Silver of Eurasia

A 6th- to 8th-century silver bowl display at the Perm Regional Museum, Perm, Russia, which I visited for research in July 2018 (author’s own photograph)
detail of a 6th- to 8th-century small bowl found near Bartym village, Perm Krai, Russia (author’s own photograph)


‘Silver of Eurasia’ is a digital knowledge-sharing platform that I am creating to run parallel to my second book project.  Provisionally entitled, Creating Cosmopolitanism: the Banquet in Central Eurasia (5th–13th century CE), the book will explore how the material culture circulated at dinner and drinking parties was an integral component of negotiating social relations. My project aims to utilize surviving vessels to foremost reconstruct banqueting practices within this milieu, and furthermore illuminate the social and political dynamics that made these events more than jovial gatherings, but also strategic spaces for mediating relationships between communities across Central Eurasia.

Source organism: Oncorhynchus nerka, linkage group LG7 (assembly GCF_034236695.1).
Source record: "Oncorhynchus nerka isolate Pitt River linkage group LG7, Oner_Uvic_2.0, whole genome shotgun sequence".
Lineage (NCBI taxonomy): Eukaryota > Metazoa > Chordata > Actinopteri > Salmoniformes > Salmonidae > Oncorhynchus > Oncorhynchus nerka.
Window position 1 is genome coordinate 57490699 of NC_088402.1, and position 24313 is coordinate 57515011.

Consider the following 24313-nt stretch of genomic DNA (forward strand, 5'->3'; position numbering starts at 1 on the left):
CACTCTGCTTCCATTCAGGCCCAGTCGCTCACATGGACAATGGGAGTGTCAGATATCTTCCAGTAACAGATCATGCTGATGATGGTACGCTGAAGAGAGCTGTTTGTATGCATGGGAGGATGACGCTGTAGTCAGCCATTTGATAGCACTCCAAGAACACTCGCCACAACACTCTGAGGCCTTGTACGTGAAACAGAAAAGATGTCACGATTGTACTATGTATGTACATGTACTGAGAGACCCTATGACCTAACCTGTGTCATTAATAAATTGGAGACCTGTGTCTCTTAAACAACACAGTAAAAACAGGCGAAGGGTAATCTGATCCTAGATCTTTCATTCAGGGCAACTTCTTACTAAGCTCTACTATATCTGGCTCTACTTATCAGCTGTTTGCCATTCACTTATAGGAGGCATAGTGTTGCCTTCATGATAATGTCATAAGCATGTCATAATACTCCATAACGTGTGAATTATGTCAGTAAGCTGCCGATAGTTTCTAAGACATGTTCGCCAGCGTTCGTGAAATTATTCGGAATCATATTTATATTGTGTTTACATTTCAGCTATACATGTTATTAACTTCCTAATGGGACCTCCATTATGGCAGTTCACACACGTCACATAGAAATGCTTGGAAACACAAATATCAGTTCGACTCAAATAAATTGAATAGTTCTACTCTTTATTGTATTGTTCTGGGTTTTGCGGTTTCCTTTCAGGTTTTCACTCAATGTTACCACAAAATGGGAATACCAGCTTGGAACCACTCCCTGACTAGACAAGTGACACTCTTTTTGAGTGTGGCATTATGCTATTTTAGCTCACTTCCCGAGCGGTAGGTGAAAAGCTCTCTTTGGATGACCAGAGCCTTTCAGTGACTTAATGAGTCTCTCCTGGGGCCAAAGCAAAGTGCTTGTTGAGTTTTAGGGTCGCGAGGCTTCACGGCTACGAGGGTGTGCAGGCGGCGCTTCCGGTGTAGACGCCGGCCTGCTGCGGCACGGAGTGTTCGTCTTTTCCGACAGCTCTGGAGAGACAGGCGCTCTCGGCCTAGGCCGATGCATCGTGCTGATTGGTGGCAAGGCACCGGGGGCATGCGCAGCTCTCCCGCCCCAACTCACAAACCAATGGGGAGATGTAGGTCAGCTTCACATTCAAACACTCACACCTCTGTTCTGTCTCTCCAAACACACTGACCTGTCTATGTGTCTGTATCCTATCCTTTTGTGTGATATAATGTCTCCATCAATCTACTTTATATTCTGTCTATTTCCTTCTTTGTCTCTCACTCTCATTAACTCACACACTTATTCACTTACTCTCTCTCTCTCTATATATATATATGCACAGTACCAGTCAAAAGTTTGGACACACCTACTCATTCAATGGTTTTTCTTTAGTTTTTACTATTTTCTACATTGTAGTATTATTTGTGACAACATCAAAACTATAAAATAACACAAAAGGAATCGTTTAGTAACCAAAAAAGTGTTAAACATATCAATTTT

With silver vessels operating as the footholds for the book, I am undertaking a parallel digital project to comprehensively map surviving banqueting objects, ranging from cups and plates to ewers and rhyta. The data I am collecting ranges from the cultural context of production and use to provenance history. This project is in dialogue with Natal’ia Fedorova’s work and builds on that of my field’s predecessors, Boris Marshak and Vladislav Darkevich, and founders, Iakov Smirnov and Kamilla Trever.

The corpus of fifth- through thirteenth-century silver vessels is extraordinarily rich. However, only a handful of objects in American or Western European collections are regularly researched and published, and citations are too often limited to works in English, French or German. This imbalance is often the result of inaccessibility to materials in collections across Russia and Central Asia or publications only available in Russian and other Slavic languages. Thus I envision this platform as a foundation from which future studies can jump by pooling together raw data on objects and essential bibliographies, as well as a network for communication between researchers, curators, archivists, and librarians.